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The Society of Authors' Awards

By Amy Joan Sayner and Maisie George

The Society of Authors' Awards is an annual award ceremony that recognises the best and most promising literary voices of the year. It is run for authors and judged by authors, and a prize of over £100,000 is awarded each year for poetry, fiction, non-fiction, and illustration across a variety of genres, from authors at all stages of their careers. On 20 June 2024, at a ceremony at Southwark Cathedral, thirty-one winners shared a prize fund of over £140,000. The winners of the eleven awards are as follows:

The ADCI Literary Prize: positive representation of disability in literature

Mother Sea (Fairlight books) by Lorraine Wilson awarded £1,250

A moving, and at times haunting story about an island community whose ways of life are under threat due to climate change.

ALCS Tom-Gallon Trust Award: a short story of up to 5,000 words

Alexandra Ye was awarded a share of £4,500 for their short story entitled This Story.


Betty Trask Prize: first novels for authors under 35

The New Life (Chatto and Windus, Vintage) by Tom Crewe awarded £10,000.

A historical fiction novel that explores homosexuality and politics, set in late Victorian England.


Cholmondeley Awards: achievement and distinction of individual poets

Joanne Harris (left) and Lemn Sissay (right) with 2022 Cholmondeley Awards winners David Kinloch, Tiffany Atkinson and Menna Elfin at Southwark Cathedral (photograph © Adrian Pope)

The following poets were each awarded £1,400: Fiona Benson, Gerry Cambridge, Julia Copus, Leontia Flynn, Helen Ivory, and Roger Robinson.

Cholmondeley Award judge, Moniza Alvi said, ‘The Cholmondeley Awards have been, since they were introduced in 1966, important honorary awards that recognise poets’ sustained excellence across a body of work. Some of the recipients will already be well-known in the poetry world, while others may be deserving of wider recognition for the distinction of their writing. Many of them will have contributed to the genre in a variety of ways, through their performances and tutoring, for example. The Cholmondeley Awards prove that excellence can be perceived across a wide range of poetry from a diversity of poets. It is hoped that the recipients will feel valued, encouraged and truly celebrated.’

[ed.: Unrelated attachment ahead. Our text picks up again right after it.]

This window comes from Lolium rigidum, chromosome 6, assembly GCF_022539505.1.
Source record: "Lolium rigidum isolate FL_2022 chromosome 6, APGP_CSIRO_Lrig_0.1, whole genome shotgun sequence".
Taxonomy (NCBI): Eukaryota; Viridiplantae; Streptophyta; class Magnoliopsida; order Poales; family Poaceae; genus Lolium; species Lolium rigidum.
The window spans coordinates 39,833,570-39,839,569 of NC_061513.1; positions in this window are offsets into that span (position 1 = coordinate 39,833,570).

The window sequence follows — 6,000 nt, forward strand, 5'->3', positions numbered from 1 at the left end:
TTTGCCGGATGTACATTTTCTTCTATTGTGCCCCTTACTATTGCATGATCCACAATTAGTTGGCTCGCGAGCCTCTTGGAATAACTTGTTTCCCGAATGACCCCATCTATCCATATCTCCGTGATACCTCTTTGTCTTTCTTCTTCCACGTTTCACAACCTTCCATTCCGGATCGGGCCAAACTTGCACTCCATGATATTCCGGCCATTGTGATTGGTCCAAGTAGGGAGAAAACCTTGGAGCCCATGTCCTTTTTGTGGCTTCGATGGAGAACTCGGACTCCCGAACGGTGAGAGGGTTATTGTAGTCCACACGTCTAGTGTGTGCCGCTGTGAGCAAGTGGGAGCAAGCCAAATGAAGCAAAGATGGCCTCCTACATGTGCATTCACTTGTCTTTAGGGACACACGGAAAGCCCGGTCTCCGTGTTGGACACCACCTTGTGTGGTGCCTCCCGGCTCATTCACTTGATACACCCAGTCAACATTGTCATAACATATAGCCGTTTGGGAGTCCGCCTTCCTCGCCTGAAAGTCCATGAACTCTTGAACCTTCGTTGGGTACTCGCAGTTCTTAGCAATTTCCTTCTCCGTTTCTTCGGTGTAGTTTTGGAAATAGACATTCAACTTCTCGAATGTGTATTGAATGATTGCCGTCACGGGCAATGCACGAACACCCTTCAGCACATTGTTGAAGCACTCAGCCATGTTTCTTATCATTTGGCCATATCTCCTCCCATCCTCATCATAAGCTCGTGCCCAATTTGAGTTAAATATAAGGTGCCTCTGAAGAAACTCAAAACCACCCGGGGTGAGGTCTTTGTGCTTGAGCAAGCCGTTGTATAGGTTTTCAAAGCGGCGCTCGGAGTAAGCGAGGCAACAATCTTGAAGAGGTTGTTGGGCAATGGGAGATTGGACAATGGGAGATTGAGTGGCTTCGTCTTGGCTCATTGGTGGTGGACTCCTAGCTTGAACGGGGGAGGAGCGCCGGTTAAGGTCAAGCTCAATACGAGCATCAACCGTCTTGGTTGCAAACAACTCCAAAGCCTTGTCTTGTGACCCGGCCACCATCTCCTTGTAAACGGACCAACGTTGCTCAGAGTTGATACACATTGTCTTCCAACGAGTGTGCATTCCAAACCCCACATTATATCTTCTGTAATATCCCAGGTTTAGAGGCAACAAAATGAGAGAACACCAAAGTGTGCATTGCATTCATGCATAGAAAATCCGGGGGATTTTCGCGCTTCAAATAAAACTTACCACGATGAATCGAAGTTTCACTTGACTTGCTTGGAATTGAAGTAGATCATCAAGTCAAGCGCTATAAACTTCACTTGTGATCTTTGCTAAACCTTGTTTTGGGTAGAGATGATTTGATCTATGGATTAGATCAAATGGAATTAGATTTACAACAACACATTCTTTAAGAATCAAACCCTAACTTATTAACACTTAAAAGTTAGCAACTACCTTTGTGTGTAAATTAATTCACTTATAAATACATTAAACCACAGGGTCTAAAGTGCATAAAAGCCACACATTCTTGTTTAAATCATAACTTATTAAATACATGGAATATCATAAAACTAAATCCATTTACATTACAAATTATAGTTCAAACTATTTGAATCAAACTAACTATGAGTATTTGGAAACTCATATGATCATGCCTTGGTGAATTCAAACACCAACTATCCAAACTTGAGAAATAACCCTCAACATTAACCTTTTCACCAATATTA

Eric Gregory Awards: a collection by poets under the age of 30

The following poets were each awarded £4,725: Will Barnard, Maia Elsner, William Gee, Yanita Georgieva, Nathaniel King, and Francis-Xavier Mukiibi.

Eric Gregory Awards judge Gwyneth Lewis said, ‘Reading Eric Gregory submissions is always a mind-expanding experience, and this year was no exception. The best manuscripts are utterly up-to-the-minute in their subject matter but, more importantly, in the texture of their poetic lines. Originality stands out a mile and becomes compelling when married with intellectual and emotional rigour. I left our final judges meeting feeling optimistic at seeing poetry breaking new ground and fully meeting the challenges of contemporary life.’


McKitterick Prize: a first novel by an author over 40

The Funeral Cryer (Allen & Unwin, Atlantic Books) by Wenyan Lu awarded £4,000

A poignant novel that explores Chinese tradition. The middle-aged female main character reflects on grief, death, love, and duty.


Paul Torday Memorial Prize: a first novel by an author over 60

Fire Rush (Jonathan Cape, Vintage, Penguin Random House) by Jacqueline Crooks awarded £3,000

Set in the 70s and 80s between London and Jamaica, this novel is the unforgettable story of one woman's search for home.


Somerset Maugham Awards: enabling young writers to enrich their work through experience of foreign countries

The following writers were each awarded £3,200: Iona Lee, Momtaza Mehri, Katherine Pangonis, Cecile Pin, and Phoenicia Rogerson.

The Somerset Maugham Award judges agreed, “This year’s shortlist was made up of young voices who explored history in unique fashions to tell stories that document the present, reveal the author’s psyche, delve deep into our emotions and take us down roads of imaginative brilliance.”


Travelling Scholarships: enabling writers to keep in touch with their colleagues abroad

The winners were each awarded £5,800: Katya Balen, James Byrne, Liz Hoggard, Peter Kalu, Hannah Lowe, and Zoë Skoulding.


The Gordon Bowker Volcano Prize: a novel focusing on the experience of travel away from home

Wild Geese (Footnote Press) by Soula Emmanuel awarded £2,000

A tale of trans life and love from a remarkable new voice in Irish literature.


The Queen’s Knickers Award: an outstanding children’s illustrated book

People Need People (Orchard Books, Hachette Children’s Group)  by Benjamin Zephaniah and Nila Aye awarded £5,000

An uplifting picture book about the power of people, and the importance of connecting with others.


Speaking about the awards, keynote speaker Kate Mosse said, ‘All literary awards celebrate outstanding, exceptional, imaginative, ground-breaking work. What I love about the SoA Awards   is that they honour many authors, working in a whole range of disciplines and at different stages in their writing careers. Now, more than ever, books matter – they offer us the chance to stand in other people’s shoes, to hear about lives other than our own, they encourage empathy and conversation. I know that when we gather together on 20th June, we will do so in the spirit of every voice mattering, every story being something to celebrate.’

For the full list of winners, visit The Society of Authors website. 



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